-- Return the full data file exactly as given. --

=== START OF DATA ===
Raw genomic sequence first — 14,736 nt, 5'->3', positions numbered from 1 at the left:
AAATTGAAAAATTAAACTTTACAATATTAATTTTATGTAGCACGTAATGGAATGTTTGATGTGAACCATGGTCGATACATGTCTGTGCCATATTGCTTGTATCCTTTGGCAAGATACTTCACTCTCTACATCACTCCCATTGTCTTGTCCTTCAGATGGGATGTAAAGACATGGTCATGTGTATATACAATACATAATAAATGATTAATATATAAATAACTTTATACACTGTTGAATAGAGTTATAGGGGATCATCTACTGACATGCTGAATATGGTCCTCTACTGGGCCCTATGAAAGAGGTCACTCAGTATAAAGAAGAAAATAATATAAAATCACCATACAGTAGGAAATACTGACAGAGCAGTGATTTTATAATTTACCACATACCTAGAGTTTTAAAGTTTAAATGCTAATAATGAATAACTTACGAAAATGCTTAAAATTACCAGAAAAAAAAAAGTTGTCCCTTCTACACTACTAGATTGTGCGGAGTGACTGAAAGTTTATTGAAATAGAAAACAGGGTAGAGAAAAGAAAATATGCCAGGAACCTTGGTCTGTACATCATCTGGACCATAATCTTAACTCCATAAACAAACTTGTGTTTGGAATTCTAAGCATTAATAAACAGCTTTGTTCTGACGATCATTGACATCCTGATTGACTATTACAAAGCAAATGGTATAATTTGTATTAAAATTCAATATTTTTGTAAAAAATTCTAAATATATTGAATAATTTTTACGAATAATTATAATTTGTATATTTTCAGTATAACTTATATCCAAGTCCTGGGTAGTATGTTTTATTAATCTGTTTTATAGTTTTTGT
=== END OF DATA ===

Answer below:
Raw genomic sequence first — 14,736 nt, 5'->3', positions numbered from 1 at the left:
AAATTGAAAAATTAAACTTTACAATATTAATTTTATGTAGCACGTAATGGAATGTTTGATGTGAACCATGGTCGATACATGTCTGTGCCATATTGCTTGTATCCTTTGGCAAGATACTTCACTCTCTACATCACTCCCATTGTCTTGTCCTTCAGATGGGATGTAAAGACATGGTCATGTGTATATACAATACATAATAAATGATTAATATATAAATAACTTTATACACTGTTGAATAGAGTTATAGGGGATCATCTACTGACATGCTGAATATGGTCCTCTACTGGGCCCTATGAAAGAGGTCACTCAGTATAAAGAAGAAAATAATATAAAATCACCATACAGTAGGAAATACTGACAGAGCAGTGATTTTATAATTTACCACATACCTAGAGTTTTAAAGTTTAAATGCTAATAATGAATAACTTACGAAAATGCTTAAAATTACCAGAAAAAAAAAAGTTGTCCCTTCTACACTACTAGATTGTGCGGAGTGACTGAAAGTTTATTGAAATAGAAAACAGGGTAGAGAAAAGAAAATATGCCAGGAACCTTGGTCTGTACATCATCTGGACCATAATCTTAACTCCATAAACAAACTTGTGTTTGGAATTCTAAGCATTAATAAACAGCTTTGTTCTGACGATCATTGACATCCTGATTGACTATTACAAAGCAAATGGTATAATTTGTATTAAAATTCAATATTTTTGTAAAAAATTCTAAATATATTGAATAATTTTTACGAATAATTATAATTTGTATATTTTCAGTATAACTTATATCCAAGTCCTGGGTAGTATGTTTTATTAATCTGTTTTATAGTTTTTGT